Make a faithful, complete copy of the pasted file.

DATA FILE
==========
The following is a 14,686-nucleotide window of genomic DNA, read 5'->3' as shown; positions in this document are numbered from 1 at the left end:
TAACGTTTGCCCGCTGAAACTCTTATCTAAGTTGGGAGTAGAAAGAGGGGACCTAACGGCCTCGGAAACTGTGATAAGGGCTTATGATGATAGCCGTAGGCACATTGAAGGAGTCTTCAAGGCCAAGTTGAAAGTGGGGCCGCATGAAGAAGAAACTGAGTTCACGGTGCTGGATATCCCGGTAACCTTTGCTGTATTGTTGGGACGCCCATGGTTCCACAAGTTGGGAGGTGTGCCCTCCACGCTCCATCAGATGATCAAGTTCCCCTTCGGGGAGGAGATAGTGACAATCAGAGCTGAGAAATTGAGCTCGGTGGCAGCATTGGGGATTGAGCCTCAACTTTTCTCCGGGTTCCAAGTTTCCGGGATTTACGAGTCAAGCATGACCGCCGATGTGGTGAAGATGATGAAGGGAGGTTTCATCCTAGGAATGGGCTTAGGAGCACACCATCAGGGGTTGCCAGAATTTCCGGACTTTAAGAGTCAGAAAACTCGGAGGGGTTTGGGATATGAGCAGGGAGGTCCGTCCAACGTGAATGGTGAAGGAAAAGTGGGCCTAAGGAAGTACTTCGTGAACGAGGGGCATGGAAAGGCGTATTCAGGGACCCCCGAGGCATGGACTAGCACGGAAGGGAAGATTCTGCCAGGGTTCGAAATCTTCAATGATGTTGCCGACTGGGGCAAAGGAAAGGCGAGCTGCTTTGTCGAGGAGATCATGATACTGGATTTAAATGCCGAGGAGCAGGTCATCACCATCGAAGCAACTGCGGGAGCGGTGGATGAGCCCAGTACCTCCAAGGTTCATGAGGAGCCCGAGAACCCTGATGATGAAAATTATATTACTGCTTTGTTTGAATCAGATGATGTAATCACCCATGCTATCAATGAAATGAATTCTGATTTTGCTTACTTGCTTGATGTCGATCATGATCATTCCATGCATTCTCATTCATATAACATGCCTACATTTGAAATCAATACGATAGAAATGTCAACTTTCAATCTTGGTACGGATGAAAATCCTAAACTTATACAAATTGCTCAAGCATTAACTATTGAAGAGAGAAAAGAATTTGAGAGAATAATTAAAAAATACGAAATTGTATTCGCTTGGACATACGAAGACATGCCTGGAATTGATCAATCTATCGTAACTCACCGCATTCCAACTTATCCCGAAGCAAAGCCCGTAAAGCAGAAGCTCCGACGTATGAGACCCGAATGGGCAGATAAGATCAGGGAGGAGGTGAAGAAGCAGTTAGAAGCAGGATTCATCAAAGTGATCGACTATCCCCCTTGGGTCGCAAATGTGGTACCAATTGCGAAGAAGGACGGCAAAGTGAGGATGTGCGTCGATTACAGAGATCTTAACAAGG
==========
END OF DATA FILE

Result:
The following is a 14,686-nucleotide window of genomic DNA, read 5'->3' as shown; positions in this document are numbered from 1 at the left end:
TAACGTTTGCCCGCTGAAACTCTTATCTAAGTTGGGAGTAGAAAGAGGGGACCTAACGGCCTCGGAAACTGTGATAAGGGCTTATGATGATAGCCGTAGGCACATTGAAGGAGTCTTCAAGGCCAAGTTGAAAGTGGGGCCGCATGAAGAAGAAACTGAGTTCACGGTGCTGGATATCCCGGTAACCTTTGCTGTATTGTTGGGACGCCCATGGTTCCACAAGTTGGGAGGTGTGCCCTCCACGCTCCATCAGATGATCAAGTTCCCCTTCGGGGAGGAGATAGTGACAATCAGAGCTGAGAAATTGAGCTCGGTGGCAGCATTGGGGATTGAGCCTCAACTTTTCTCCGGGTTCCAAGTTTCCGGGATTTACGAGTCAAGCATGACCGCCGATGTGGTGAAGATGATGAAGGGAGGTTTCATCCTAGGAATGGGCTTAGGAGCACACCATCAGGGGTTGCCAGAATTTCCGGACTTTAAGAGTCAGAAAACTCGGAGGGGTTTGGGATATGAGCAGGGAGGTCCGTCCAACGTGAATGGTGAAGGAAAAGTGGGCCTAAGGAAGTACTTCGTGAACGAGGGGCATGGAAAGGCGTATTCAGGGACCCCCGAGGCATGGACTAGCACGGAAGGGAAGATTCTGCCAGGGTTCGAAATCTTCAATGATGTTGCCGACTGGGGCAAAGGAAAGGCGAGCTGCTTTGTCGAGGAGATCATGATACTGGATTTAAATGCCGAGGAGCAGGTCATCACCATCGAAGCAACTGCGGGAGCGGTGGATGAGCCCAGTACCTCCAAGGTTCATGAGGAGCCCGAGAACCCTGATGATGAAAATTATATTACTGCTTTGTTTGAATCAGATGATGTAATCACCCATGCTATCAATGAAATGAATTCTGATTTTGCTTACTTGCTTGATGTCGATCATGATCATTCCATGCATTCTCATTCATATAACATGCCTACATTTGAAATCAATACGATAGAAATGTCAACTTTCAATCTTGGTACGGATGAAAATCCTAAACTTATACAAATTGCTCAAGCATTAACTATTGAAGAGAGAAAAGAATTTGAGAGAATAATTAAAAAATACGAAATTGTATTCGCTTGGACATACGAAGACATGCCTGGAATTGATCAATCTATCGTAACTCACCGCATTCCAACTTATCCCGAAGCAAAGCCCGTAAAGCAGAAGCTCCGACGTATGAGACCCGAATGGGCAGATAAGATCAGGGAGGAGGTGAAGAAGCAGTTAGAAGCAGGATTCATCAAAGTGATCGACTATCCCCCTTGGGTCGCAAATGTGGTACCAATTGCGAAGAAGGACGGCAAAGTGAGGATGTGCGTCGATTACAGAGATCTTAACAAGG